"The quantum socket is a wiring method that uses three-dimensional wires based on spring-loaded pins to address individual qubits," said Jeremy Béjanin, a PhD...

Im Focus: Scientists develop a semiconductor nanocomposite material that moves in response to light

In a paper in Scientific Reports, a research team at Worcester Polytechnic Institute describes a novel light-activated phenomenon that could become the basis for applications as diverse as microscopic robotic grippers and more efficient solar cells.

A research team at Worcester Polytechnic Institute (WPI) has developed a revolutionary, light-activated semiconductor nanocomposite material that can be used...

Im Focus: Diamonds aren't forever: Sandia, Harvard team create first quantum computer bridge

By forcefully embedding two silicon atoms in a diamond matrix, Sandia researchers have demonstrated for the first time on a single chip all the components needed to create a quantum bridge to link quantum computers together.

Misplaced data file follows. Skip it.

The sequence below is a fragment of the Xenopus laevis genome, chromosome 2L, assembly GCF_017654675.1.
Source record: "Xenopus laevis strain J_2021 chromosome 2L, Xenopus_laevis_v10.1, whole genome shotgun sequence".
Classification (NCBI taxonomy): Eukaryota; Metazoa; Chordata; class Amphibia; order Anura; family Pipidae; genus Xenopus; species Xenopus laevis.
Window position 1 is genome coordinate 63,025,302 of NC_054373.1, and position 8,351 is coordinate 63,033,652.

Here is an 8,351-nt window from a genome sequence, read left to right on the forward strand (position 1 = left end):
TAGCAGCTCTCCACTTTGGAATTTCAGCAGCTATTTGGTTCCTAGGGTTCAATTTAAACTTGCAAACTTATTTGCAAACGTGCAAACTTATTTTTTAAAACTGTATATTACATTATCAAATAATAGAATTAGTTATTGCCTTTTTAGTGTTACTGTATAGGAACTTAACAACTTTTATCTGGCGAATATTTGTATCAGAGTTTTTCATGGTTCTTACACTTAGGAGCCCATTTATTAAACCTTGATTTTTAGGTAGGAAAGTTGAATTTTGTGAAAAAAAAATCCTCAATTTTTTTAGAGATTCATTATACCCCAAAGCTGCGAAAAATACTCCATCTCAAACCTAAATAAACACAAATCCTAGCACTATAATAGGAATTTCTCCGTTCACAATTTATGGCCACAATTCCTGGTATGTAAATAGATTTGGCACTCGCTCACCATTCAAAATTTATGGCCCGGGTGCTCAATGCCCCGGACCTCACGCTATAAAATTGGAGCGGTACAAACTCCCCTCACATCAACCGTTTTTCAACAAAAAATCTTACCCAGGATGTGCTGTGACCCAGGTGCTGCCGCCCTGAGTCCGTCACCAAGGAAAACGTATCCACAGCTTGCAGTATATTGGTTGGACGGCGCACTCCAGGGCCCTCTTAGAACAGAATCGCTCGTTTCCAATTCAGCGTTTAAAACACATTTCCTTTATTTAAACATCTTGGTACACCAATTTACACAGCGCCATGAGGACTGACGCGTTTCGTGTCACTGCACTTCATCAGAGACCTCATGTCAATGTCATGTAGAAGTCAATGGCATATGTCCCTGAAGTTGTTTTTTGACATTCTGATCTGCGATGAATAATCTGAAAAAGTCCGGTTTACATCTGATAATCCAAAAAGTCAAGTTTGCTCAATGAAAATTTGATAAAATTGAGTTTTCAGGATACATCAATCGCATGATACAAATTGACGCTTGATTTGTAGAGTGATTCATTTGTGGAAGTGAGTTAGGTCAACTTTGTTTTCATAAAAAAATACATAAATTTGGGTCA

"People have already built small quantum computers," says Sandia researcher Ryan Camacho. "Maybe the first useful one won't be a single giant quantum computer...

All Focus news of the innovation-report >>>



Event News

#IC2S2: When Social Science meets Computer Science - GESIS will host the IC2S2 conference 2017

14.10.2016 | Event News

Agricultural Trade Developments and Potentials in Central Asia and the South Caucasus

14.10.2016 | Event News

World Health Summit – Day Three: A Call to Action

12.10.2016 | Event News

Latest News

How a fungus inhibits the immune system of plants

27.10.2016 | Life Sciences

Mitochondria control stem cell fate

27.10.2016 | Life Sciences

The gene of autumn colours

27.10.2016 | Life Sciences

More VideoLinks >>>